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High Yield Notes
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9 flashcards

Content Reviewers:

Rishi Desai, MD, MPH


The main job of the lungs is gas exchange, pulling oxygen into the body and getting rid of carbon dioxide.

Normally, during an inhale - the diaphragm and chest muscles contract to pull open the chest and suck in air like a vacuum cleaner, and then during an exhale - the muscles relax, allowing the lungs to spring back to their normal size pushing that air out.

Ventilation rates measure the volumes of air moving in and out of the lungs, over a period of time.

During normal quiet breathing, each breath of air that enters and leaves the lungs is about half a liter, which is called the tidal volume.

The respiratory rate is the number breath a person takes per minute. In an adult this is normally around 15 breath per minute at rest.

So the minute ventilation is the amount of air moved in and out of the lungs in a minute. So minute ventilation is given by

		Minute Ventilation = (Tidal Volume) X (Respiratory Rate)

In a normal healthy adult, this means 500 ml per breath times 15 breaths per minute, or about 7.5 litres per minute.

However, not all the air that we breathe in reaches the alveoli, where gas exchange actually takes place.

Some air is trapped in the airways - an area called the anatomical dead space.

Also, some of the alveoli may be defective and can’t even participate in gas exchange.

When you add the volume of air lost in these malfunctioning alveoli to the anatomical dead space, you get the physiological dead space.

So to calculate alveolar ventilation, it’s the tidal volume minus the physiologic dead space and that volume gets multiplied by the respiratory rate:

Alveolar ventilation = [(Tidal volume) - (Physiological dead space)] X (Respiratory Rate)

In a normal healthy person, almost all the alveoli are functioning properly, and the physiological dead space is about equal to the anatomic dead space which is about 150 ml.

So the alveolar ventilation comes to about (500 - 150) ml or 350 ml per breath, times 15 breaths per minute or about 5.2 litres per minute.

A way of measuring the alveolar ventilation without actually measuring the dead spaces is by knowing inspired air contains almost zero carbon dioxide and all the carbon dioxide in the expired air comes from the functioning alveoli.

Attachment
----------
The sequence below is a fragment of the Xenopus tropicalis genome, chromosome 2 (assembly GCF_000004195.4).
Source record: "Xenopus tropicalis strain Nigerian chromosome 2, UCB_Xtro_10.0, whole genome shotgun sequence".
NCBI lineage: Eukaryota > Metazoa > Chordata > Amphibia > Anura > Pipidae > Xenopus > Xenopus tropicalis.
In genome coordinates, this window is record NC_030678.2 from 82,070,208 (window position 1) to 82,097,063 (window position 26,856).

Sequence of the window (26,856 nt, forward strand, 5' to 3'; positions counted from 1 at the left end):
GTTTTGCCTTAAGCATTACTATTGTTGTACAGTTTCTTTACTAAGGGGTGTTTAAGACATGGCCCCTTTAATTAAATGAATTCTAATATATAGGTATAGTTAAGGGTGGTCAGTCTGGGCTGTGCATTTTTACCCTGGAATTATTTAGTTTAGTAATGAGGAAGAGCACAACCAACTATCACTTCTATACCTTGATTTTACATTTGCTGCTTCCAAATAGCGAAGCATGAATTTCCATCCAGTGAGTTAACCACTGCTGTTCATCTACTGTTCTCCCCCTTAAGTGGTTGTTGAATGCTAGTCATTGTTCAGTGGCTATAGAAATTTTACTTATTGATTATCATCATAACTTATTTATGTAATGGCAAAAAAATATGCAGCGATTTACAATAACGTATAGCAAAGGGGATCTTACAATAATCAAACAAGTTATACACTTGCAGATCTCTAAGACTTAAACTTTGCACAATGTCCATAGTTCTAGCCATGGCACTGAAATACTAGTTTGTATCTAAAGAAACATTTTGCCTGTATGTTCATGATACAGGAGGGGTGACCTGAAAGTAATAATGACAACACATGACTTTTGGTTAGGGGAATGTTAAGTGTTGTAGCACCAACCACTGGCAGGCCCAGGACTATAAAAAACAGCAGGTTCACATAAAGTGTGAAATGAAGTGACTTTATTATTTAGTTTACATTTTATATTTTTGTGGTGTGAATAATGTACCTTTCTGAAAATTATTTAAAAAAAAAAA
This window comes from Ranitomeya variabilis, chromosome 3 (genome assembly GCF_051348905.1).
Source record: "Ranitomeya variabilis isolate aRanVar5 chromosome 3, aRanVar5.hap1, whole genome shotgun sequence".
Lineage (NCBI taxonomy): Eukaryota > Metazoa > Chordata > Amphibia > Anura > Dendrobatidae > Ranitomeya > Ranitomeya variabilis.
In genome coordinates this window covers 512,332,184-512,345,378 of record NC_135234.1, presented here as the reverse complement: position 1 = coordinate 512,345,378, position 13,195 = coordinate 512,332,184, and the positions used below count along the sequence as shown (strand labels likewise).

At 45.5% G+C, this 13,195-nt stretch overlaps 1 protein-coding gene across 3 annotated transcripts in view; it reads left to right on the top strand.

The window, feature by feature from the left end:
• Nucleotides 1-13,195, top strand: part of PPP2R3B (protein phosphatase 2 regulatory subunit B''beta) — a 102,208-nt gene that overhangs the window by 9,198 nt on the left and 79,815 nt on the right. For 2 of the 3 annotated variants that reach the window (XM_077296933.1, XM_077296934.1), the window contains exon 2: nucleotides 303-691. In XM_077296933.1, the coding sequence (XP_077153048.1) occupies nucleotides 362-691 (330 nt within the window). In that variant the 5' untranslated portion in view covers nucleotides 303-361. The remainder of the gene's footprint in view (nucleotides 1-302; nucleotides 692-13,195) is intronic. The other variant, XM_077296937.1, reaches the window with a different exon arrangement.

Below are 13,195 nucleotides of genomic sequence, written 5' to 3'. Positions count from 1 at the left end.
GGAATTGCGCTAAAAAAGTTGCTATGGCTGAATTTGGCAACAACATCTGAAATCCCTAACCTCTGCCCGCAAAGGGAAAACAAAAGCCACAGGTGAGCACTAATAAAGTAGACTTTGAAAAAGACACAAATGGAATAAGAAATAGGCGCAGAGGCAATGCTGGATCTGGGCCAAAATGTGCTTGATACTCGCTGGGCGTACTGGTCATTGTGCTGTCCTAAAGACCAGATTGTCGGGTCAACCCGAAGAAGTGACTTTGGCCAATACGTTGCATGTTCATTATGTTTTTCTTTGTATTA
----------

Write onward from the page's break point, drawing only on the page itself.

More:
If we call the alveolar ventilation, VA. That’s the amount of air going in and out of the alveoli in a minute.

A fraction of this volume is carbon dioxide, so let’s call that fraction FCO2. So, the volume of carbon dioxide, VCO2, is:

 	VCO2 = VA X FCO2
			        Or, VA = (VCO2) / (FCO2)
Ventilation describes the volume of air that flows into and out of the lungs per unit time. There are different ways of describing ventilation. For example, the total volume of air that flows into and out of the lungs per minute is minute ventilation. The volume of air that is exchanging oxygen and carbon dioxide at the alveolar level is called the alveolar ventilation. It is important to understand that ventilation rates will affect gas partial pressures in the blood, particularly carbon dioxide. A mismatch in the ventilation of alveoli and either the production or removal of carbon dioxide in the blood would develop a mismatch that has physiological consequences.
  1. "Medical Physiology" Elsevier (2016)
  2. "Physiology" Elsevier (2017)
  3. "Human Anatomy & Physiology" Pearson (2018)
  4. "Principles of Anatomy and Physiology" Wiley (2014)
  5. "The physiology and pathophysiology of human breath-hold diving" Journal of Applied Physiology (2009)
  6. "Minute ventilation of cyclists, car and bus passengers: an experimental study" Environmental Health (2009)